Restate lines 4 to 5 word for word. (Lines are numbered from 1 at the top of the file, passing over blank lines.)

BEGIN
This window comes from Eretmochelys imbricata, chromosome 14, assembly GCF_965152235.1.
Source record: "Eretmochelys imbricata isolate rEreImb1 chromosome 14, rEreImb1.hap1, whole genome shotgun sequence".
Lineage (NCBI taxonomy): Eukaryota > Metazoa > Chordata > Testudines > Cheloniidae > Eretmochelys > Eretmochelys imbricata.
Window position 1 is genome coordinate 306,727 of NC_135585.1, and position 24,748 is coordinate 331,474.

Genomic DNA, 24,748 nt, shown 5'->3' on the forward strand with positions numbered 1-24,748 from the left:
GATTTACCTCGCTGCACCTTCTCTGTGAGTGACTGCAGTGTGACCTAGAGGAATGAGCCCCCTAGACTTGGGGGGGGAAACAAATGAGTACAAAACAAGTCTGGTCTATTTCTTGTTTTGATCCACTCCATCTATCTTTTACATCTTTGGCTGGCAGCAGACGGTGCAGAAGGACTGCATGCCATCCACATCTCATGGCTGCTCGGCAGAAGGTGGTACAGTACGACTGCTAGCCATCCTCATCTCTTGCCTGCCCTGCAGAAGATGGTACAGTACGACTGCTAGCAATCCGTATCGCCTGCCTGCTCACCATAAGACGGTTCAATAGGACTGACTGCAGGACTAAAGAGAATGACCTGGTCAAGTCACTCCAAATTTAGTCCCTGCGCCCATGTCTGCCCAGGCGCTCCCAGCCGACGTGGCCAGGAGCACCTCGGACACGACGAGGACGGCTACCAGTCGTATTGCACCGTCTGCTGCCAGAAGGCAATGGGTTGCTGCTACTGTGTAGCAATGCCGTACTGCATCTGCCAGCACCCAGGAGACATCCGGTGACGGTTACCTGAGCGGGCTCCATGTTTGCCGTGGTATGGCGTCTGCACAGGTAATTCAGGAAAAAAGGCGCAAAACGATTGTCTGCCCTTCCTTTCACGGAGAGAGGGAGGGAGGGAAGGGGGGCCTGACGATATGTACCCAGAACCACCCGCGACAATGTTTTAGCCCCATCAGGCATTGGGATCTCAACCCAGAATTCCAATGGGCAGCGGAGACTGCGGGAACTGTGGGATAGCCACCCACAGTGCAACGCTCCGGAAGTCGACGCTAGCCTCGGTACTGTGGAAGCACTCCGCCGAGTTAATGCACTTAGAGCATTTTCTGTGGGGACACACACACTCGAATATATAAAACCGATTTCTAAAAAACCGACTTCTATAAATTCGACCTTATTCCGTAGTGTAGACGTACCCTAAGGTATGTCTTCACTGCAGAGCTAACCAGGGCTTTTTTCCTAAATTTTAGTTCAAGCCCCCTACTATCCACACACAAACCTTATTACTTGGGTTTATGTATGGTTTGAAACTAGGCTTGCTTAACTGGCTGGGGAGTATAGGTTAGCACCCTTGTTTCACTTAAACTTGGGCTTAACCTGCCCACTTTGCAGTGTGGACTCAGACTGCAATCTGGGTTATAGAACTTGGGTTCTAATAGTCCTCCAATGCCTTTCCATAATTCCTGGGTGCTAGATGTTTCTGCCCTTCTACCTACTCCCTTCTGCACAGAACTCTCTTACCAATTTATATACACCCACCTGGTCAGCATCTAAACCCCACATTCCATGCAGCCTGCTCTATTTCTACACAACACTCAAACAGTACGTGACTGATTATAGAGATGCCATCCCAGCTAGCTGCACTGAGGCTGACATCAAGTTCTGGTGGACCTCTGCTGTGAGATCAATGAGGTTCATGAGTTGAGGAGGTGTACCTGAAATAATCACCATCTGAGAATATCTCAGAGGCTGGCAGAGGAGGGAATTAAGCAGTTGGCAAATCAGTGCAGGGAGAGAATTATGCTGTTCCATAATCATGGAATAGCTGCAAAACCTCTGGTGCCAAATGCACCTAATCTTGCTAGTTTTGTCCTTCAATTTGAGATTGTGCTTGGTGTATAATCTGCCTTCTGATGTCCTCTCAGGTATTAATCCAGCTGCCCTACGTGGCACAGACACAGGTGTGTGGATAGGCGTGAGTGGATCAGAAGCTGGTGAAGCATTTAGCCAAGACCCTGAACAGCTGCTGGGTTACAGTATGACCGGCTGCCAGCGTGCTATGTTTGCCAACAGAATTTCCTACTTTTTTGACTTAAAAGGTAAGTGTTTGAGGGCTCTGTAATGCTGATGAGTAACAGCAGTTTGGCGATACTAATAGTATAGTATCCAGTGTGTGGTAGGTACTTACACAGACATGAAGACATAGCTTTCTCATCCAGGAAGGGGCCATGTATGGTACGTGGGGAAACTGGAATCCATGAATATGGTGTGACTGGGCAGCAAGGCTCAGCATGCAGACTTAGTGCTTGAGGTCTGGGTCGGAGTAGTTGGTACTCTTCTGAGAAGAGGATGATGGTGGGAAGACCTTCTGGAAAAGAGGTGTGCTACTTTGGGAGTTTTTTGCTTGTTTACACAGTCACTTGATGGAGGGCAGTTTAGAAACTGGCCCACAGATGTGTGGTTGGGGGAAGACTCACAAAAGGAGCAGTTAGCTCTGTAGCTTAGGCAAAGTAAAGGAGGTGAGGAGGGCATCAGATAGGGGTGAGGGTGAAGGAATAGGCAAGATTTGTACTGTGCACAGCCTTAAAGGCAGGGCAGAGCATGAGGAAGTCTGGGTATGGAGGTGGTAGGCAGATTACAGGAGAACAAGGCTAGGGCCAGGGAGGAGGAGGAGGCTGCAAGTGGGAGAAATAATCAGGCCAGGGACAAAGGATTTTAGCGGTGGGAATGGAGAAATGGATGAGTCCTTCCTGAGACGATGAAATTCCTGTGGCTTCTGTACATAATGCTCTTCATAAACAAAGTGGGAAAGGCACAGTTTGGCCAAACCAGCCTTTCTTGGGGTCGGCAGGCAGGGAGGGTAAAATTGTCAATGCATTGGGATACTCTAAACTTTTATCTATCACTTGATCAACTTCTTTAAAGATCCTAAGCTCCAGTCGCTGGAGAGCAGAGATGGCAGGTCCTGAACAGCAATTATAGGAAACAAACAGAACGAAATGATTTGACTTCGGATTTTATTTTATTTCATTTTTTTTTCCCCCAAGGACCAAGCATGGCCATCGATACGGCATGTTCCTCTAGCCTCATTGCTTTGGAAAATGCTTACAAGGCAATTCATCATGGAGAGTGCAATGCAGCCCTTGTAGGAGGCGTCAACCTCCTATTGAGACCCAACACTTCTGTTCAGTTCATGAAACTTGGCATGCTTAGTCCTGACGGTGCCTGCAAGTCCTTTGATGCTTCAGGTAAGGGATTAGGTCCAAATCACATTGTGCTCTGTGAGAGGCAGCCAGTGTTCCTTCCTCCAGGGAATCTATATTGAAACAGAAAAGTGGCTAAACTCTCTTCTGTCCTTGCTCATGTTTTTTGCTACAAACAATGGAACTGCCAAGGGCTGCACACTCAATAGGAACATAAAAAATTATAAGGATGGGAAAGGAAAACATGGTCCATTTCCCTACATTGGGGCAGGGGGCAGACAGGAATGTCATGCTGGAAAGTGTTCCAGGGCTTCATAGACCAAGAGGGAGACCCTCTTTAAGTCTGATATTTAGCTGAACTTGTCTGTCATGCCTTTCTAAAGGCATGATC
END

Window position 1 is genome coordinate 306,727 of NC_135585.1, and position 24,748 is coordinate 331,474.

Genomic DNA, 24,748 nt, shown 5'->3' on the forward strand with positions numbered 1-24,748 from the left: